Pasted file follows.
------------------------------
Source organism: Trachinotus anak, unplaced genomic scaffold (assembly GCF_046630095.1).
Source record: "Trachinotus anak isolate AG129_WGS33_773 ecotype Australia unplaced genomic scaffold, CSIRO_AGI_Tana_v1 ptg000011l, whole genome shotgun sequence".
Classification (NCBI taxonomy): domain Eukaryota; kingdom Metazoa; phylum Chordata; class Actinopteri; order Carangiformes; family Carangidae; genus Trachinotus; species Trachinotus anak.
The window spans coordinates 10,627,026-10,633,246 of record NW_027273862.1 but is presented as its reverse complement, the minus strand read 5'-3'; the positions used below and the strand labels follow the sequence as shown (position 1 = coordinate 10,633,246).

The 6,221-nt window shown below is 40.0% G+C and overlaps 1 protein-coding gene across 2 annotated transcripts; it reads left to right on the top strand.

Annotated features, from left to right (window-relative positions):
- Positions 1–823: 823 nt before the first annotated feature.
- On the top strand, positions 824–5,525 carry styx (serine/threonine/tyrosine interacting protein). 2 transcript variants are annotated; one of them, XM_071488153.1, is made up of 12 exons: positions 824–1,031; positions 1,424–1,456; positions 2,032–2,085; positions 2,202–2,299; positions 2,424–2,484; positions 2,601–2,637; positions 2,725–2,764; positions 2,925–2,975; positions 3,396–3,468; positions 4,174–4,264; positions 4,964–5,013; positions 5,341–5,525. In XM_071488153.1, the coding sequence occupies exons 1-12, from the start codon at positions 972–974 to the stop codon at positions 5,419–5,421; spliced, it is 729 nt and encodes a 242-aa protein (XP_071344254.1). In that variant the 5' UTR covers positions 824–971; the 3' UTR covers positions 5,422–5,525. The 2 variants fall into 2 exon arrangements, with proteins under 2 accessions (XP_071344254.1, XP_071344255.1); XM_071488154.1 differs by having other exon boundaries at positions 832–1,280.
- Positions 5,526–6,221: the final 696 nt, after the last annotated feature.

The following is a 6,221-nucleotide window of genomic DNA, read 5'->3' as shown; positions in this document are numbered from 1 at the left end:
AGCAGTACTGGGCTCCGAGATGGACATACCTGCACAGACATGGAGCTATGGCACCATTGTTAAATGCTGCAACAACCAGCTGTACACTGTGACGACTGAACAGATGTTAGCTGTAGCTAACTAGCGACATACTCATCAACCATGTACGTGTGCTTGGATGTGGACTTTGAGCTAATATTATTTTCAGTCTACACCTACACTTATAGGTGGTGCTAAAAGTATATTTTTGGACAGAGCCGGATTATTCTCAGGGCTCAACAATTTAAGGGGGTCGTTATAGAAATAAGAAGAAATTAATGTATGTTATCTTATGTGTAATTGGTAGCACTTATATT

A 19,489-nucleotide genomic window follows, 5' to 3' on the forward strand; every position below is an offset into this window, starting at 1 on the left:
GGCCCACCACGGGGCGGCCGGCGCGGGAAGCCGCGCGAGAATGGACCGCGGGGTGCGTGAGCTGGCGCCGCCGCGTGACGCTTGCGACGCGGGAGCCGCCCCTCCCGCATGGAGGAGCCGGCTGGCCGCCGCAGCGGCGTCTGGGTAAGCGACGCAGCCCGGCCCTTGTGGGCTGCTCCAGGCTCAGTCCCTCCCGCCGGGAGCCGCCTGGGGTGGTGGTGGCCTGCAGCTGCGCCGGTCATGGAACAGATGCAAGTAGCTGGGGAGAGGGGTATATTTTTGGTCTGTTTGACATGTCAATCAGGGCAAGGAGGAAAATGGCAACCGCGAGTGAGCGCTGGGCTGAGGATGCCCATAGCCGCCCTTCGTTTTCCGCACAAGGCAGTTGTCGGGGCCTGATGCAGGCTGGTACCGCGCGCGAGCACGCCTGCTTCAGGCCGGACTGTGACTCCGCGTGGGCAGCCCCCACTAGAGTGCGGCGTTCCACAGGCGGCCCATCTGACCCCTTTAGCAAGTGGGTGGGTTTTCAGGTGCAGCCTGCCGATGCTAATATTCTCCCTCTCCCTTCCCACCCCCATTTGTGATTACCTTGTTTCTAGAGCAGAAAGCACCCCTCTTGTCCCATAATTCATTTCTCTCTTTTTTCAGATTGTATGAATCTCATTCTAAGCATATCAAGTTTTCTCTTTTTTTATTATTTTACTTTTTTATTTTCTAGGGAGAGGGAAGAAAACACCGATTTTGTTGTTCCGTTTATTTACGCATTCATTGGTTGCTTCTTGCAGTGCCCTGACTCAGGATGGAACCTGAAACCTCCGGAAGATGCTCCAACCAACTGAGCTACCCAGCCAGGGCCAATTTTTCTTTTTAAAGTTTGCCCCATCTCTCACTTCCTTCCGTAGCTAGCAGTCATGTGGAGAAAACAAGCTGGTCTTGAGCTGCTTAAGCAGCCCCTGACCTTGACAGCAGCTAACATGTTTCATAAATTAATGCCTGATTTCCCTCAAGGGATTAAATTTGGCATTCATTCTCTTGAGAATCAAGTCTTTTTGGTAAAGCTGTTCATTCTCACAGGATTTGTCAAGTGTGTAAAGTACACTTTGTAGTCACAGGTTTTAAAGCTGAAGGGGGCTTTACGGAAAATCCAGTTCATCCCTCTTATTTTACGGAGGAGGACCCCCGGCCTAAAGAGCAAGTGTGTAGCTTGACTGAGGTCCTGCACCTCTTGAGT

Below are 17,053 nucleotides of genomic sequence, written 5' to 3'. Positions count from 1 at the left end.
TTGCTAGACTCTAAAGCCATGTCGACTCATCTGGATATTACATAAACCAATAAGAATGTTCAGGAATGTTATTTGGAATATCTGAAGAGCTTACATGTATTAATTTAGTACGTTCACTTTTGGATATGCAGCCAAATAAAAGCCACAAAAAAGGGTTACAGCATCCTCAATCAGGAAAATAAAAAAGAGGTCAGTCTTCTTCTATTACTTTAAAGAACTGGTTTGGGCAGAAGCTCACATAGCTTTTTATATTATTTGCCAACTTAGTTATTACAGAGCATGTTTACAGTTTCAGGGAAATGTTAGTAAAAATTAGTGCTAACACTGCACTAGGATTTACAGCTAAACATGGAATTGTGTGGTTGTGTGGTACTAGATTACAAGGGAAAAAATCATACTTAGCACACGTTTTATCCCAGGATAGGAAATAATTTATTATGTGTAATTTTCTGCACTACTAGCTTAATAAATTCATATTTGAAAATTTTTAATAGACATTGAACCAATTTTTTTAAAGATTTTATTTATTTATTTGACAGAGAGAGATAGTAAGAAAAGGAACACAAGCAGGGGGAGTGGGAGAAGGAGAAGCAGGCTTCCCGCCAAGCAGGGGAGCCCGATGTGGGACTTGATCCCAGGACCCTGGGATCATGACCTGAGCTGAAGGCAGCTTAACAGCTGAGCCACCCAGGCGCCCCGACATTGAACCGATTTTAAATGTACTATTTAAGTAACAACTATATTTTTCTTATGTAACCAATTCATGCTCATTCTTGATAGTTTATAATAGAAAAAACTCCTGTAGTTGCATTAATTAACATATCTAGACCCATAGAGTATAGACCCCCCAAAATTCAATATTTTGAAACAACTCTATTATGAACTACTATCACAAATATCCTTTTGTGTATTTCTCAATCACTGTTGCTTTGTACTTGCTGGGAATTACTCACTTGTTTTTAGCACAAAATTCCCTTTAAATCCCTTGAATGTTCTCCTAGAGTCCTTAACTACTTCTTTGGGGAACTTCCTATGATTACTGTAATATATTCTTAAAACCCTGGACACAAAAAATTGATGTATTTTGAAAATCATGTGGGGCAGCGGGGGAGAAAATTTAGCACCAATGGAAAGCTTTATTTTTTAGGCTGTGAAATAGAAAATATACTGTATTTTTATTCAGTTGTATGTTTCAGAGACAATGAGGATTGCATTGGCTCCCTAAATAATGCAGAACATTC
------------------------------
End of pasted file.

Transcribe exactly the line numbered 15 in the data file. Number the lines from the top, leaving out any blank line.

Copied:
TTGCTAGACTCTAAAGCCATGTCGACTCATCTGGATATTACATAAACCAATAAGAATGTTCAGGAATGTTATTTGGAATATCTGAAGAGCTTACATGTATTAATTTAGTACGTTCACTTTTGGATATGCAGCCAAATAAAAGCCACAAAAAAGGGTTACAGCATCCTCAATCAGGAAAATAAAAAAGAGGTCAGTCTTCTTCTATTACTTTAAAGAACTGGTTTGGGCAGAAGCTCACATAGCTTTTTATATTATTTGCCAACTTAGTTATTACAGAGCATGTTTACAGTTTCAGGGAAATGTTAGTAAAAATTAGTGCTAACACTGCACTAGGATTTACAGCTAAACATGGAATTGTGTGGTTGTGTGGTACTAGATTACAAGGGAAAAAATCATACTTAGCACACGTTTTATCCCAGGATAGGAAATAATTTATTATGTGTAATTTTCTGCACTACTAGCTTAATAAATTCATATTTGAAAATTTTTAATAGACATTGAACCAATTTTTTTAAAGATTTTATTTATTTATTTGACAGAGAGAGATAGTAAGAAAAGGAACACAAGCAGGGGGAGTGGGAGAAGGAGAAGCAGGCTTCCCGCCAAGCAGGGGAGCCCGATGTGGGACTTGATCCCAGGACCCTGGGATCATGACCTGAGCTGAAGGCAGCTTAACAGCTGAGCCACCCAGGCGCCCCGACATTGAACCGATTTTAAATGTACTATTTAAGTAACAACTATATTTTTCTTATGTAACCAATTCATGCTCATTCTTGATAGTTTATAATAGAAAAAACTCCTGTAGTTGCATTAATTAACATATCTAGACCCATAGAGTATAGACCCCCCAAAATTCAATATTTTGAAACAACTCTATTATGAACTACTATCACAAATATCCTTTTGTGTATTTCTCAATCACTGTTGCTTTGTACTTGCTGGGAATTACTCACTTGTTTTTAGCACAAAATTCCCTTTAAATCCCTTGAATGTTCTCCTAGAGTCCTTAACTACTTCTTTGGGGAACTTCCTATGATTACTGTAATATATTCTTAAAACCCTGGACACAAAAAATTGATGTATTTTGAAAATCATGTGGGGCAGCGGGGGAGAAAATTTAGCACCAATGGAAAGCTTTATTTTTTAGGCTGTGAAATAGAAAATATACTGTATTTTTATTCAGTTGTATGTTTCAGAGACAATGAGGATTGCATTGGCTCCCTAAATAATGCAGAACATTC